(01/05/2023, 08:53 PM)MphLee Wrote: I agree, in fact I'm working on Goodstein-like solutions on my quest for naturality.

But there can be a non-trivial zerations zoo of solutions. And this thread is all about that alternative exotic landscape. One day we will be able to appreciate better its taste and meaning I believe, eg. its relationship to tropical math.

Hello MphLee!

I'm interested in negative-rank hyperoperations, and I posted this on the googology fandom of japan. I tried to solve the equation for bi-infinite sequence \((\star_r: \mathbb{Z}_{\geq 2} \times \mathbb{Z}_{\geq 2} \to \mathbb{Z}_{\geq 2})_{r = -\infty}^{\infty}\) as follows:

\[

\forall m \forall r \forall n; m \star_{r+1} (n+1) = m \star_r (m \star_{r+1} n) \land m \star_{r+1} 2 = m \star_r m \land m \star_1 n = m+n.

\]

I proofed the existence of solutions and found one, \(\star_0 = \heartsuit\) such that

\[

m \heartsuit n =

\begin{cases}

n & \text{if}\; 2 \leq n \leq m-1 \\

n+2 & \text{if}\; n = m \\

n & \text{if}\; n = m+1 \\

n+1 & \text{if}\; n \geq m+2.

\end{cases}

\]

Then all negative elements are uniquely determined as

\[

m \star_{-1} n =

\left\{

\begin{array}{lll}

& & \text{if \(m = 2\) and} \\

n+1 & \leq 1 & n \leq 0 \\

n+1 & = 2 & n = 1 \\

n+2 & = 4 & n = 2 \\

n+2 & = 5 & n = 3 \\

n-1 & = 3 & n = 4 \\

n+1 & \geq 6 & n \geq 5 \\

& & \text{if \(m = 3\) and} \\

n+1 & \leq 1 & n \leq 0 \\

n+2 & = 3 & n = 1 \\

n+3 & = 5 & n = 2 \\

n-1 & = 2 & n = 3 \\

n+2 & = 6 & n = 4 \\

n-1 & = 4 & n = 5 \\

n+1 & \geq 7 & n \geq 6 \\

& & \text{if \(m \geq 4\) and} \\

n+1 & \leq 1 & n \leq 0 \\

m & = m & n = 1 \\

n+1 & \geq 3, \leq m-1 & 2 \leq n \leq m-2 \\

n+3 & = m+2 & n = m-1 \\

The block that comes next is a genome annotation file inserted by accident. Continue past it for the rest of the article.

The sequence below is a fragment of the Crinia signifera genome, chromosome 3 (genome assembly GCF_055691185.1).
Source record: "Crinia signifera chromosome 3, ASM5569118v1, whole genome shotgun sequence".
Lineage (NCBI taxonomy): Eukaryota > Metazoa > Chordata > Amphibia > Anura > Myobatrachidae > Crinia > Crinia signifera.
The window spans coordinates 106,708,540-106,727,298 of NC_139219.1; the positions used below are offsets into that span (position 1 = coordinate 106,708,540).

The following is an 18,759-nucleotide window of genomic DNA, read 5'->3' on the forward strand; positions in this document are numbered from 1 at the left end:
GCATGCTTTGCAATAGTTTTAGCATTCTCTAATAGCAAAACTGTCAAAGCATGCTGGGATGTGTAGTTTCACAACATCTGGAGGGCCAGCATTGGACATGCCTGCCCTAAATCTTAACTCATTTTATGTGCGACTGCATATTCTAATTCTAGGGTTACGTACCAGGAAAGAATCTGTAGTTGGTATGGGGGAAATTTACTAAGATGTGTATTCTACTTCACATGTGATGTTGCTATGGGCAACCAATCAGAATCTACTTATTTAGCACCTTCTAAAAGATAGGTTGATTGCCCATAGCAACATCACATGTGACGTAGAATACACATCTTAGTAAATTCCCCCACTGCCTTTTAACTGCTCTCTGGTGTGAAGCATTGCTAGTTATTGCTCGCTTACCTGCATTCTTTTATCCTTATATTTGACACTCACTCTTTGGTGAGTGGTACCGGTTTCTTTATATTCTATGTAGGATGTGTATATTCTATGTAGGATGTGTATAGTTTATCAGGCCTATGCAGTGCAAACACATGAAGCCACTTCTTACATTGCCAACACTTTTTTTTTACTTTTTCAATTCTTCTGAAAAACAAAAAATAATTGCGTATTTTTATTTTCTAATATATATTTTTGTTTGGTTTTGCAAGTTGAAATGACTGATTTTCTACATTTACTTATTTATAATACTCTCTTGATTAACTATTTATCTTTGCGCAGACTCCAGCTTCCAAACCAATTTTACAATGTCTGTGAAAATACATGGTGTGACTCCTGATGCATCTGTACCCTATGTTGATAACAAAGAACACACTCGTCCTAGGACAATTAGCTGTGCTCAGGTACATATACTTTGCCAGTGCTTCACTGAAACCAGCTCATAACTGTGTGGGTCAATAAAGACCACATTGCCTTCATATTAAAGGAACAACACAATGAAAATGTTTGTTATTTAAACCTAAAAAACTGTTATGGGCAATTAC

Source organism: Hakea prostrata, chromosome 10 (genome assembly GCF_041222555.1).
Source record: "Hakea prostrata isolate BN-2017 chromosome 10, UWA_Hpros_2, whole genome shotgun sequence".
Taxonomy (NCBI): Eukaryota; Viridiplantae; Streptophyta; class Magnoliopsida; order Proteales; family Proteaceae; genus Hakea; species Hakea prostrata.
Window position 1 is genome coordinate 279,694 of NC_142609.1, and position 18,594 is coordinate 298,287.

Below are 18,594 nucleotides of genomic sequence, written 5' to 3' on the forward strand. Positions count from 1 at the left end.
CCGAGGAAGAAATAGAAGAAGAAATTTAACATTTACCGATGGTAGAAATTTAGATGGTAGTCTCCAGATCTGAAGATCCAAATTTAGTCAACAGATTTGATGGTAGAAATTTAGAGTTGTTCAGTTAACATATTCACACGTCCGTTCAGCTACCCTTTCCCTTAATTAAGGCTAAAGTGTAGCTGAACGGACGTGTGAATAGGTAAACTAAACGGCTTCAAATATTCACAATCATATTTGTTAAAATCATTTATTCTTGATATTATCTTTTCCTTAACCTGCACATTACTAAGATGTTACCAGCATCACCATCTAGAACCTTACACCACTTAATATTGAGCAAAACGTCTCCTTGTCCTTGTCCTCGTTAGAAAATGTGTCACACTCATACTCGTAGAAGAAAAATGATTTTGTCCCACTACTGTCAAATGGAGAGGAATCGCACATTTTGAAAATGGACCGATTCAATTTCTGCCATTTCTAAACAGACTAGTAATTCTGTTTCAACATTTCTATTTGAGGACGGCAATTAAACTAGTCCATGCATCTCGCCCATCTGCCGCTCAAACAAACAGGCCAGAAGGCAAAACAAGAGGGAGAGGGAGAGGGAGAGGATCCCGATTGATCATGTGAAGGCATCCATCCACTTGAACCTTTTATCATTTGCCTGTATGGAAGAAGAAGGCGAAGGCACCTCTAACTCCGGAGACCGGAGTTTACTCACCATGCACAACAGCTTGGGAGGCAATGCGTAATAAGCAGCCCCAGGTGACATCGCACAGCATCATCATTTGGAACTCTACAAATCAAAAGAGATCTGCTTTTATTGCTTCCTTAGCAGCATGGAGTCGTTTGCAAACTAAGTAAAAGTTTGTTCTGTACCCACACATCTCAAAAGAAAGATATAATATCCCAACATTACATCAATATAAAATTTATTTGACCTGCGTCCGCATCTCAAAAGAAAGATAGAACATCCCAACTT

2 & = 2 & n = m \\

n+2 & = m+3 & n = m+1 \\

n-1 & = m+1 & n = m+2 \\

n+1 & \geq m+4 & n \geq m+3

\end{array}

\right.

\]

\[

m \star_{-2} n =

\left\{

\begin{array}{lll}

& & \text{if \(m = 2\) and} \\

n+1 & \leq 1 & n \leq 0 \\

n+1 & = 2 & n = 1 \\

n+2 & = 4 & n = 2 \\

n+3 & = 6 & n = 3 \\

n+1 & = 5 & n = 4 \\

n-2 & = 3 & n = 5 \\

n+1 & \geq 7 & n \geq 6 \\

& & \text{if \(m = 3\) and} \\

n+1 & \leq 1 & n \leq 0 \\

n+2 & = 3 & n = 1 \\

n+4 & = 6 & n = 2 \\

n+2 & = 5 & n = 3 \\

n+3 & = 7 & n = 4 \\

n-3 & = 2 & n = 5 \\

n-2 & = 4 & n = 6 \\

n+1 & \geq 8 & n \geq 7 \\

& & \text{if \(m = 4\) and} \\

n+1 & \leq 1 & n \leq 0 \\

n+3 & = 4 & n = 1 \\

n+5 & = 7 & n = 2 \\

n+3 & = 6 & n = 3 \\

n-1 & = 3 & n = 4 \\

n+3 & = 8 & n = 5 \\

n-4 & = 2 & n = 6 \\

n-2 & = 5 & n = 7 \\

n+1 & \geq 9 & n \geq 8 \\

& & \text{if \(m \geq 5\) and} \\

n+1 & \leq 1 & n \leq 0 \\

m & = m & n = 1 \\

m+3 & = m+3 & n = 2 \\

n+1 & \geq 4, \leq m-1 & 3 \leq n \leq m-2 \\

n+3 & = m+2 & n = m-1 \\

3 & = 3 & n = m \\

n+3 & = m+4 & n = m+1 \\

2 & = 2 & n = m+2 \\

n-2 & = m+1 & n = m+3 \\

n+1 & \geq m+5 & n \geq m+4

\end{array}

\right.

\]

...

If the domain and codomain are limited to \(\mathbb{Z}_{\geq 2}\), we can interpolate the hyperoperation sequence.